In 2000, the matchup came to an end, with a 42–19 Tech victory in Monroe. Following the 2000 season, Louisiana Tech became a member of the Western Athletic Conference, while Louisiana–Monroe became a member of the Sun Belt Conference in 2001. Since then, the both teams have played in different conferences, and the game has not been scheduled. In 2013, Louisiana Tech left the WAC and joined Conference USA.

2012–2013 Bowl Season[edit]

Following the 2012 season, Louisiana–Monroe was invited to play in the Independence Bowl in Shreveport, LA. Louisiana Tech was also invited to play in the game, but instead chose to let the Independence Bowl's time deadline pass in hopes of an offer from another bowl that never materialized.[7] The Bulldogs did not end up playing in any bowl game despite boasting the nation's top scoring offense.[8][9] Several members of the media have speculated that Louisiana Tech's reluctance to play in the Independence Bowl may have been based on their reluctance to renew their rivalry with ULM,[10][11][12] though Tech officials have denied that this was their motivation in seeking a different bowl game.[13][14]

Attempted renewal[edit]

In the summer of 2013, at his inaugural press conference, Louisiana–Monroe's new athletic director, Brian Wickstrom, announced his intention to play Louisiana Tech in football every year.[15] In a press conference with a local newspaper, Dr. Les Guice, Louisiana Tech's president, indicated that an offer would not be heavily considered, as the future out-of-conference schedule was full.[16] Louisiana Tech's new athletic director Tommy McClelland confirmed that Tech would not pursue any games with Louisiana–Monroe, as they are "grow[ing] a national brand" and that playing Louisiana–Monroe could not help Louisiana Tech accomplish that goal.[2]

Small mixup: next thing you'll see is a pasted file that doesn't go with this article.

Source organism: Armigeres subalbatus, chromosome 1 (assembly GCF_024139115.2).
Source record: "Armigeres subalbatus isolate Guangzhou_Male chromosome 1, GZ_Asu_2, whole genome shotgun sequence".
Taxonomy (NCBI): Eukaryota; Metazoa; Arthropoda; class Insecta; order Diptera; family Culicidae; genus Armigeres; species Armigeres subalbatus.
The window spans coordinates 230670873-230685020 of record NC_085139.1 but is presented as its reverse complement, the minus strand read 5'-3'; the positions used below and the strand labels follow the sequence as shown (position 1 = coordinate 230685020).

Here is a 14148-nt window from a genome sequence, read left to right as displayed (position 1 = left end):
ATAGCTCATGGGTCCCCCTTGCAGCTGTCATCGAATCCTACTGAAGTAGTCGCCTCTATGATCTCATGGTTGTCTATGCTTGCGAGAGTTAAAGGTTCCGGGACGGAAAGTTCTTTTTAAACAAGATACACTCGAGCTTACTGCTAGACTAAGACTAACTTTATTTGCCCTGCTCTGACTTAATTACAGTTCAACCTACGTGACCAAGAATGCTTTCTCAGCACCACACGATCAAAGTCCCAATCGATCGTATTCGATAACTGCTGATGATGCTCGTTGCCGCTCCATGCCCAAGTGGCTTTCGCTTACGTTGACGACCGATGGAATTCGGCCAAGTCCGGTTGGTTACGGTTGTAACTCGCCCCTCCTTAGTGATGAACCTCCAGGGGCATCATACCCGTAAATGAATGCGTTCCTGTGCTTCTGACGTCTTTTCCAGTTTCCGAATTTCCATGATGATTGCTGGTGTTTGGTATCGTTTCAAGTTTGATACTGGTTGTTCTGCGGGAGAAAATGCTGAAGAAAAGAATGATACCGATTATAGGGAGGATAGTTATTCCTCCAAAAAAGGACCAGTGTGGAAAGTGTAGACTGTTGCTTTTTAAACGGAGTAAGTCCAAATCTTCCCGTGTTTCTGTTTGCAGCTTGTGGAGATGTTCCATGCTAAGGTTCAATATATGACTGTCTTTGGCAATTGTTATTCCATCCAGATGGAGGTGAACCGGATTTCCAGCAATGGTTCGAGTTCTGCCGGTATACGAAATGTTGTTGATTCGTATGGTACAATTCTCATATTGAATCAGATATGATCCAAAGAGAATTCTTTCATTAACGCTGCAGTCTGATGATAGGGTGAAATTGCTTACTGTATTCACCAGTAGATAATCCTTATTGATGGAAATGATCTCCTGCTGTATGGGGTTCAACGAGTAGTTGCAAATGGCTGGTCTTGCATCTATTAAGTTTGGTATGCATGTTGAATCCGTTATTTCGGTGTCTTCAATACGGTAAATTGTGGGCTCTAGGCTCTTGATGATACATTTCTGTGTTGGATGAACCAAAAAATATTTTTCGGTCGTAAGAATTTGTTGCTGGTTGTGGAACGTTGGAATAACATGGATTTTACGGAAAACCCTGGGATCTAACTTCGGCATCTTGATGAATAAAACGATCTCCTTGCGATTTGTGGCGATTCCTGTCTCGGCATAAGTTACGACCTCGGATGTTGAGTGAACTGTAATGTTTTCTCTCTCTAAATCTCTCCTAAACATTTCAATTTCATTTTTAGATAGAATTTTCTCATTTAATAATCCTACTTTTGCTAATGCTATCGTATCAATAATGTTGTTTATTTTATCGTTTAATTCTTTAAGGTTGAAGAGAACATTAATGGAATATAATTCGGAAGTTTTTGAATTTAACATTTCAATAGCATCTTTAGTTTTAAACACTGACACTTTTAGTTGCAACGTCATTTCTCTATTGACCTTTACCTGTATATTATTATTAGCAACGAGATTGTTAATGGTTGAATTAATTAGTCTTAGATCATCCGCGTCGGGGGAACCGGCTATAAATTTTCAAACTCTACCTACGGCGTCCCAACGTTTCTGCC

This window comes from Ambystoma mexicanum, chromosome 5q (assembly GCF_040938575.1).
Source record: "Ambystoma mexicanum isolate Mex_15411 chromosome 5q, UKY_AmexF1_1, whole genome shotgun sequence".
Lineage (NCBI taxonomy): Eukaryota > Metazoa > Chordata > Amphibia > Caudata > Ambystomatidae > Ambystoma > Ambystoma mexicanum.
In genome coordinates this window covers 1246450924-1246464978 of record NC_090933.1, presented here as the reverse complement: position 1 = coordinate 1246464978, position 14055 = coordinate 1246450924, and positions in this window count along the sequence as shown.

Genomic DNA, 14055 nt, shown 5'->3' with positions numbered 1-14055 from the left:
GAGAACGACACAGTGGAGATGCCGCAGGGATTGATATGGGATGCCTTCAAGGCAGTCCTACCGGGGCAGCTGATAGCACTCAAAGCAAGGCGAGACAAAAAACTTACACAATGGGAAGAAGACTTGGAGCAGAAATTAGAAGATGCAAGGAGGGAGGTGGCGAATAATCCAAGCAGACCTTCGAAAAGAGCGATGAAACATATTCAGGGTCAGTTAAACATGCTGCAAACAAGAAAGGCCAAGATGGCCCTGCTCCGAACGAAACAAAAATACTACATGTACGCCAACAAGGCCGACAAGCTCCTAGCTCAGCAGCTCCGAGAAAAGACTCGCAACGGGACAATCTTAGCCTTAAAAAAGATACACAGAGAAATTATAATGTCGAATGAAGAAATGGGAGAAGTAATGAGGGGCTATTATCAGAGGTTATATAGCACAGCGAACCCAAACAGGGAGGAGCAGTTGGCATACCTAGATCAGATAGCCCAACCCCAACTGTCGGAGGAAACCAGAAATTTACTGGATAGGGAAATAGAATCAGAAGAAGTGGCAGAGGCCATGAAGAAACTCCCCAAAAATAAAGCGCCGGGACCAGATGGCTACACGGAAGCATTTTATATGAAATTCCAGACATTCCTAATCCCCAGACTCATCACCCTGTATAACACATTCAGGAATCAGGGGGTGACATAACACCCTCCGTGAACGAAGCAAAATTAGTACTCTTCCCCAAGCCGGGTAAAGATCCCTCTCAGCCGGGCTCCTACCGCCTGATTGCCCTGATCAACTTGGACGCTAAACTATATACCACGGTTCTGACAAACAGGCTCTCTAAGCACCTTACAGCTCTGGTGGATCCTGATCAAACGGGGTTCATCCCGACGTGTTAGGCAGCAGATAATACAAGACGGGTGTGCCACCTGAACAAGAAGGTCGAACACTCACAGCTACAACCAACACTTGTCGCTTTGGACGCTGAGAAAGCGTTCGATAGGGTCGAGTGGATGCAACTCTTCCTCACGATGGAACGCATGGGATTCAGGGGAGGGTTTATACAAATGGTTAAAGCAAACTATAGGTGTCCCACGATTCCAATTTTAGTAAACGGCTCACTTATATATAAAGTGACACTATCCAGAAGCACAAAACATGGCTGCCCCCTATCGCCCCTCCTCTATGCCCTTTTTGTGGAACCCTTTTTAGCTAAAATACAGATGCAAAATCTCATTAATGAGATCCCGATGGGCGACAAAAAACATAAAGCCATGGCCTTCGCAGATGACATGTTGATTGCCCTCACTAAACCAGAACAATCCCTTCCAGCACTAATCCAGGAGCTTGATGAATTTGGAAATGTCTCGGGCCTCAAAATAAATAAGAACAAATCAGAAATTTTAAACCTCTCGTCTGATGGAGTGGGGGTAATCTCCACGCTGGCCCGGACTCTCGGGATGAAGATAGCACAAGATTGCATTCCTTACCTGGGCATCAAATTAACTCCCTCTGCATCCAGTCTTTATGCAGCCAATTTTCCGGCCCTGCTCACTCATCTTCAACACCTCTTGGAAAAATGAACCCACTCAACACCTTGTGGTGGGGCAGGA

Game results[edit]

Louisiana Tech victories Louisiana–Monroe victories Forfeits
No. Date Location Winner Score
1 September 26, 1953 Ruston, LA Louisiana Tech 61–6
2 November 20, 1954 Monroe, LA Louisiana Tech 51–6
3 November 19, 1955 Ruston, LA Louisiana Tech 34–14
4 November 17, 1956 Monroe, LA Northeast Louisiana State 7–0
5 November 23, 1957 Ruston, LA Louisiana Tech 15–6
6 November 22, 1958 Monroe, LA Louisiana Tech 46–21
7 November 21, 1959 Ruston, LA Louisiana Tech 27–0
8 November 19, 1960 Monroe, LA Louisiana Tech 20–15
9 November 18, 1961 Ruston, LA Louisiana Tech 27–7
10 November 10, 1962 Monroe, LA Northeast Louisiana State 13–6
11 November 23, 1963 Ruston, LA Louisiana Tech 28–7
12 November 21, 1964 Monroe, LA Louisiana Tech 23–0
13 November 20, 1965 Ruston, LA Louisiana Tech 54–7
14 November 19, 1966 Monroe, LA Northeast Louisiana State 14–6
15 November 18, 1967 Ruston, LA Northeast Louisiana State 21–14
16 November 23, 1968 Monroe, LA Louisiana Tech 25–10
17 November 22, 1969 Ruston, LA Louisiana Tech 34–6
18 November 21, 1970 Monroe, LA Northeast Louisiana 28–21
19 November 20, 1971 Ruston, LA Louisiana Tech 23–0
20 November 18, 1972 Monroe, LA Louisiana Tech 10–6
21 November 17, 1973 Ruston, LA Louisiana Tech 40–0
22 November 23, 1974 Monroe, LA Louisiana Tech 26–10
23 November 8, 1975 Ruston, LA Louisiana Tech 41–23
No. Date Location Winner Score
24 November 20, 1976 Monroe, LA Louisiana Tech 55–35
25 November 26, 1977 Ruston, LA Louisiana Tech 20–0
26 November 18, 1978 Monroe, LA Northeast Louisiana 18–0